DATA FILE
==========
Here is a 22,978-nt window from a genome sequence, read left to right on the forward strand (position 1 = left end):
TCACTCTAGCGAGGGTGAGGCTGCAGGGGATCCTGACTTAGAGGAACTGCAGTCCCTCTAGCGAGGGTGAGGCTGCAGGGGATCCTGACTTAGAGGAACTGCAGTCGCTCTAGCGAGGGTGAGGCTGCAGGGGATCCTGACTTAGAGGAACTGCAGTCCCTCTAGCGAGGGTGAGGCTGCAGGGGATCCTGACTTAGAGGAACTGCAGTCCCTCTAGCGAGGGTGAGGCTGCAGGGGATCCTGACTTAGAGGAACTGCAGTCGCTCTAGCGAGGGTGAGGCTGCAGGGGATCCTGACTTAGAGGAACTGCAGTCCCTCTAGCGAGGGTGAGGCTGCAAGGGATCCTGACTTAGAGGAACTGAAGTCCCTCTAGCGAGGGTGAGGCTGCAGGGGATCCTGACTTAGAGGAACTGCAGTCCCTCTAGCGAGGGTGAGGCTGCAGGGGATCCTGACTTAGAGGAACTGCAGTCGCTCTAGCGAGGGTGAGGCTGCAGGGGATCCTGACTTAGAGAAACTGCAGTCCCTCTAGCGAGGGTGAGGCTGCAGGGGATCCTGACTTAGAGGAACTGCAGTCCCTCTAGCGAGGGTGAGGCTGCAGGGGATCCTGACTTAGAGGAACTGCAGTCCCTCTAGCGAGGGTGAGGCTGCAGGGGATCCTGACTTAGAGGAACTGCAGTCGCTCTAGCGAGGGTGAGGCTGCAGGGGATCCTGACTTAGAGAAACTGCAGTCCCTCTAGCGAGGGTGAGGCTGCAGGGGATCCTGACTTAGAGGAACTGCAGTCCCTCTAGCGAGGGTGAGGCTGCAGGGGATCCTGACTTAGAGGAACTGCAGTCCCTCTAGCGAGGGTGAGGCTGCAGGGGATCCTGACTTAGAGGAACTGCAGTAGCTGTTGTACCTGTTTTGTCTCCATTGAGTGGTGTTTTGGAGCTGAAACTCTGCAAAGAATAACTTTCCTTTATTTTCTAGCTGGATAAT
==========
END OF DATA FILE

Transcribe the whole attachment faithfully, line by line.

Here is a 22,978-nt window from a genome sequence, read left to right on the forward strand (position 1 = left end):
TCACTCTAGCGAGGGTGAGGCTGCAGGGGATCCTGACTTAGAGGAACTGCAGTCCCTCTAGCGAGGGTGAGGCTGCAGGGGATCCTGACTTAGAGGAACTGCAGTCGCTCTAGCGAGGGTGAGGCTGCAGGGGATCCTGACTTAGAGGAACTGCAGTCCCTCTAGCGAGGGTGAGGCTGCAGGGGATCCTGACTTAGAGGAACTGCAGTCCCTCTAGCGAGGGTGAGGCTGCAGGGGATCCTGACTTAGAGGAACTGCAGTCGCTCTAGCGAGGGTGAGGCTGCAGGGGATCCTGACTTAGAGGAACTGCAGTCCCTCTAGCGAGGGTGAGGCTGCAAGGGATCCTGACTTAGAGGAACTGAAGTCCCTCTAGCGAGGGTGAGGCTGCAGGGGATCCTGACTTAGAGGAACTGCAGTCCCTCTAGCGAGGGTGAGGCTGCAGGGGATCCTGACTTAGAGGAACTGCAGTCGCTCTAGCGAGGGTGAGGCTGCAGGGGATCCTGACTTAGAGAAACTGCAGTCCCTCTAGCGAGGGTGAGGCTGCAGGGGATCCTGACTTAGAGGAACTGCAGTCCCTCTAGCGAGGGTGAGGCTGCAGGGGATCCTGACTTAGAGGAACTGCAGTCCCTCTAGCGAGGGTGAGGCTGCAGGGGATCCTGACTTAGAGGAACTGCAGTCGCTCTAGCGAGGGTGAGGCTGCAGGGGATCCTGACTTAGAGAAACTGCAGTCCCTCTAGCGAGGGTGAGGCTGCAGGGGATCCTGACTTAGAGGAACTGCAGTCCCTCTAGCGAGGGTGAGGCTGCAGGGGATCCTGACTTAGAGGAACTGCAGTCCCTCTAGCGAGGGTGAGGCTGCAGGGGATCCTGACTTAGAGGAACTGCAGTAGCTGTTGTACCTGTTTTGTCTCCATTGAGTGGTGTTTTGGAGCTGAAACTCTGCAAAGAATAACTTTCCTTTATTTTCTAGCTGGATAAT